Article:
Movie News & Reviews

'Peeples': 'Meet the Parents' riff is formulaic but funny

Planning to ask for the hand of Grace (Kerry Washington), left, Wade (Craig Robinson), center, crashes a family weekend so he can talk to her father (David Alan Grier).
Planning to ask for the hand of Grace (Kerry Washington), left, Wade (Craig Robinson), center, crashes a family weekend so he can talk to her father (David Alan Grier).

Peeples is a black Meet the Parents that slips funnyman Craig Robinson into the Ben Stiller role.

Casting the musically minded Robinson in this formula comedy about screwing up the first encounter with your potential in-laws is like replacing Stiller's Greg Focker with Jack Black. Yeah, that might work. And here, formulaic or not, it's funny.

Robinson plays Wade, an entertainer for kids who sings songs about learning to "use your words" and not pee your pants. How he ended up with stunning U.N. lawyer Grace (Kerry Washington) takes some imagination.

Until you meet her parents.

Not that she's anxious to let Wade meet "the chocolate Kennedys." She does her family weekends in Sag Harbor without him.

But Wade, egged on by his "doll doctor" brother (Malcolm Barrett, hilarious) decides to surprise her and her folks with a proposal.

The moment he meets her father, "the Judge," he realizes the folly of his plan. Judge Virgil Peeples is played by the criminally under-employed comic David Alan Grier. His patriarch is a prickly martinet who so intimidates his family of overachievers that they all lie to him rather than upset his notion of family.

His wife, Daphne (S. Epatha Merkerson in a rare comic turn), is a retired, vampy soul singer with substance abuse issues. Son Simon (Tyler James Williams of Everybody Hates Chris) is a genius and a social misfit who acts out by stealing.

Daughter Gloria (Kali Hawk) is a TV reporter who won't tell Dad she's in love with her camerawoman (Kimrie Lewis-Davis). And Dad has his own secrets, which Wade stumbles into as he blunders his way through a domestic situation fraught with peril.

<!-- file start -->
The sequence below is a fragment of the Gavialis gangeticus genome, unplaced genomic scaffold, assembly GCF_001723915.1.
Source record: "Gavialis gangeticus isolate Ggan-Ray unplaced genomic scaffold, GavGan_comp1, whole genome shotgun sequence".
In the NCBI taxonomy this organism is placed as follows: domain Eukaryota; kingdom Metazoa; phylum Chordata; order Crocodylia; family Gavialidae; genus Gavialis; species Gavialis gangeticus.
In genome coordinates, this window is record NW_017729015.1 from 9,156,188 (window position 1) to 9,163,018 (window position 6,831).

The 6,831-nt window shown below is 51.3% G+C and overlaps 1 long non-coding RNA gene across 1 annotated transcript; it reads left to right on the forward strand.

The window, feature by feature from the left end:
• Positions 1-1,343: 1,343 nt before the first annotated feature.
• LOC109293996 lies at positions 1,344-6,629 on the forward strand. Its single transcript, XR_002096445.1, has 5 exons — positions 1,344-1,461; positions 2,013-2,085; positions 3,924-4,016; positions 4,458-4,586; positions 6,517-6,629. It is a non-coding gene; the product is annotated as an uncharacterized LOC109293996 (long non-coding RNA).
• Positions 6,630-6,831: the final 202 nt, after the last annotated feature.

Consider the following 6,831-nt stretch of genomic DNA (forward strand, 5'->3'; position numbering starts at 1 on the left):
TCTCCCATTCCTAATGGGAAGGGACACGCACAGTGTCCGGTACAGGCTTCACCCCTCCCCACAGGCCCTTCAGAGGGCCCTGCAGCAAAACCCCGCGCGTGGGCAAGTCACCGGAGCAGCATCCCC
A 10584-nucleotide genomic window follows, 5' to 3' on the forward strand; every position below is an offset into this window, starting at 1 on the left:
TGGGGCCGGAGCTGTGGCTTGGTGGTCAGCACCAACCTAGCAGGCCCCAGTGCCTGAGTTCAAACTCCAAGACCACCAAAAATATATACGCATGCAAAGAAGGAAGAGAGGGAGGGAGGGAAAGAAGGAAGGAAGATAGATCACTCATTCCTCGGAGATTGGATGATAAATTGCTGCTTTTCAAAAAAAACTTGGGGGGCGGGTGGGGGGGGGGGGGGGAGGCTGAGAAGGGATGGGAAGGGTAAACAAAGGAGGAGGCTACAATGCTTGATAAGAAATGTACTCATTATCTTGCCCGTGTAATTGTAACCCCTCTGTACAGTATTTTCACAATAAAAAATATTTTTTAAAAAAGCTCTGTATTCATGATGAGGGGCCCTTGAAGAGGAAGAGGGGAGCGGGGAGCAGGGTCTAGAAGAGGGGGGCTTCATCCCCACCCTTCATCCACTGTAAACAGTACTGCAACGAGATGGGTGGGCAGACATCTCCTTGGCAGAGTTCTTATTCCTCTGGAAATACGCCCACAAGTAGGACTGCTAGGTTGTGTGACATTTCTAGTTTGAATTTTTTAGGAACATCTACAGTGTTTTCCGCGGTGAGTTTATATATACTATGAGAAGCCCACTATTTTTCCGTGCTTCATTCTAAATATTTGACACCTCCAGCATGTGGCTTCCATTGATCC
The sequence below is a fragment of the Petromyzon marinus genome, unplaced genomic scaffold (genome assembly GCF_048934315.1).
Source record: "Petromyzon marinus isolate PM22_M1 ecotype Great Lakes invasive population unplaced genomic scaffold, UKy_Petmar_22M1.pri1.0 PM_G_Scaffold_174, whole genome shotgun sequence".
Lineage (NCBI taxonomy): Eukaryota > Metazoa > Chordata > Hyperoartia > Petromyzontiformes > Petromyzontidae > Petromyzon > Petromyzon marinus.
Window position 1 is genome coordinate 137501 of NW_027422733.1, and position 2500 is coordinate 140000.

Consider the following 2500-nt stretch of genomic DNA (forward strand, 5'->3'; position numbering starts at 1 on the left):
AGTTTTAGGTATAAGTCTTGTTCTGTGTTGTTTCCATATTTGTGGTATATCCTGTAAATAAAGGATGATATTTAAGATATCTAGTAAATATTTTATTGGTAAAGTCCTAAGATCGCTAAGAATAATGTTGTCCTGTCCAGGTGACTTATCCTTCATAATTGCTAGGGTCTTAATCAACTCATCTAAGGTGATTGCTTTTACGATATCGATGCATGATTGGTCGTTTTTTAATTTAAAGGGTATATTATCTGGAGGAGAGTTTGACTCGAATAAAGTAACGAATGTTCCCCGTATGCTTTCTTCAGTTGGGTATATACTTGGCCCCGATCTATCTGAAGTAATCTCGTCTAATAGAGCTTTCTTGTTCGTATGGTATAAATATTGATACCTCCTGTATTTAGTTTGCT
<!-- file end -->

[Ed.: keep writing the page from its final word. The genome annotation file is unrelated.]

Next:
Robinson (The Office, Hot Tub Time Machine) is at ease here, surrounded by funny people so he doesn't have to carry the movie. But he's a stitch reacting to every new discovery about the Peepleses, and about his girlfriend's secret past.

She has dated a lot of rich, older men in Sag Harbor. How'd he find out? At the market.

"I met Uncle Ben and Bojangles up in here. Who else did you date? George Washington Carver? W.E.B. Dubois?"

Writer-director Tina Gordon Chism earned her directing debut with pretty good scripts for Drumline and ATL. She packs this one with amusing characters in awkward, if obvious, situations and makes the most of them. Tyler Perry produced Peeples, and he could take notes from Chism on how to make a lowdown, broad farce that's never too low or too broad.

The laughs follow an overly familiar path, but it's great to see Grier — one of the bright lights of the seminal early 1990s TV sketch comedy In Living Color — button down this judge and find ways to break formula and make him hilarious.

And if Peeples doesn't make Robinson a comic leading man, it at least predicts a comic franchise that Perry can produce without having to don a dress.


MOVIE REVIEW

'Peeples'

★★★☆☆

PG-13 for sexual content, drug material and language. Lionsgate. 1:35. Fayette Mall, Frankfort, Georgetown, Hamburg, Movie Tavern, Nicholas ville, Richmond, Winchester, Woodhill.

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